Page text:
3 Replies Latest reply on Jan 27, 2022 12:34 PM by Donald Hall

    Seeking what "Dem" means on discharge

    Sherry Kimbrough Newbie

      I have a WWI Veteran's application to State Soldier's Home that states his discharge was on July 1919 and listed as "Dem." What type of discharge is this? thanks in advance.

        • Re: Seeking what "Dem" means on discharge
          Elliot Schneider Guide



          It stands for Demobilization (DEM). Its not a type of discharge it was a period when soldiers returned home from war and had to go through a demobilization period. Which is still done today.

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              • Re: Seeking what "Dem" means on discharge
                Donald Hall Adventurer

                During World War I, the Army greatly expanded from what was a small Regular Army and National Guard to a large "National Army."  At the end of the war, units of the National Army were demobilized.  If the individual in question was in the National Guard, then yes, it was just a change in status, as Elliot has said.  But since there really wasn't an Army Reserve as we know it today, if they were in a National Army unit, then they were likely discharged at teh time they were demobilized, as demobilization was used differently in World War I than it is today.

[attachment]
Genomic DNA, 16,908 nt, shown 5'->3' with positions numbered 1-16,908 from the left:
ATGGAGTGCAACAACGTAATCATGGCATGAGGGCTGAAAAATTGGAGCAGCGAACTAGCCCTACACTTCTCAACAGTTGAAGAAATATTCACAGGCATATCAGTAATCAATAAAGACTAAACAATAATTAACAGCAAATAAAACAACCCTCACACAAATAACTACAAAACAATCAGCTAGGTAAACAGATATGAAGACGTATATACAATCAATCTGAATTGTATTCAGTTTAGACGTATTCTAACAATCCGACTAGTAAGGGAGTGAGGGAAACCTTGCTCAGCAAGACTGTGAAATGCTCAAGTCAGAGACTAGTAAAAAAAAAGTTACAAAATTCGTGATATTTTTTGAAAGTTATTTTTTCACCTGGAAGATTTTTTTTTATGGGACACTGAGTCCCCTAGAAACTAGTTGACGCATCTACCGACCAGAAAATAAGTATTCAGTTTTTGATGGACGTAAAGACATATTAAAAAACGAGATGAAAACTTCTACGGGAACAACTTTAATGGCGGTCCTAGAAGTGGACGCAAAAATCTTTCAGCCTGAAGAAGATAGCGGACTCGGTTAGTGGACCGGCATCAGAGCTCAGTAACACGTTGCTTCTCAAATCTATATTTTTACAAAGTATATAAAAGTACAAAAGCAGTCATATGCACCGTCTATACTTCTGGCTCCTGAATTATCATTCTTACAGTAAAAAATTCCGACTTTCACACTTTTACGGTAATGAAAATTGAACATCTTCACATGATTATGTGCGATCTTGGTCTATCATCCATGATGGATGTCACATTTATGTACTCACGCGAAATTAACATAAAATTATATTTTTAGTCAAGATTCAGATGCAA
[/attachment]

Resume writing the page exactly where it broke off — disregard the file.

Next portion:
According to the Army's Center of Military History: "Demobilize. To remove the designation of a unit from the official rolls of the Army. If the unit is active, it must also be inactivated. This term is used in unit lineages only when referring to the period during and immediately after World War I." Organizational History - U.S. Army Center of Military History


                I hope that provides just a little more context.  Today, we use the terms mobilize and demobilize, but generally we're referring to units and individuals being ordered to active duty or being released from active duty as part of a mobilization--although the jargon will say that the individual or unit is mobilized or demobilized.

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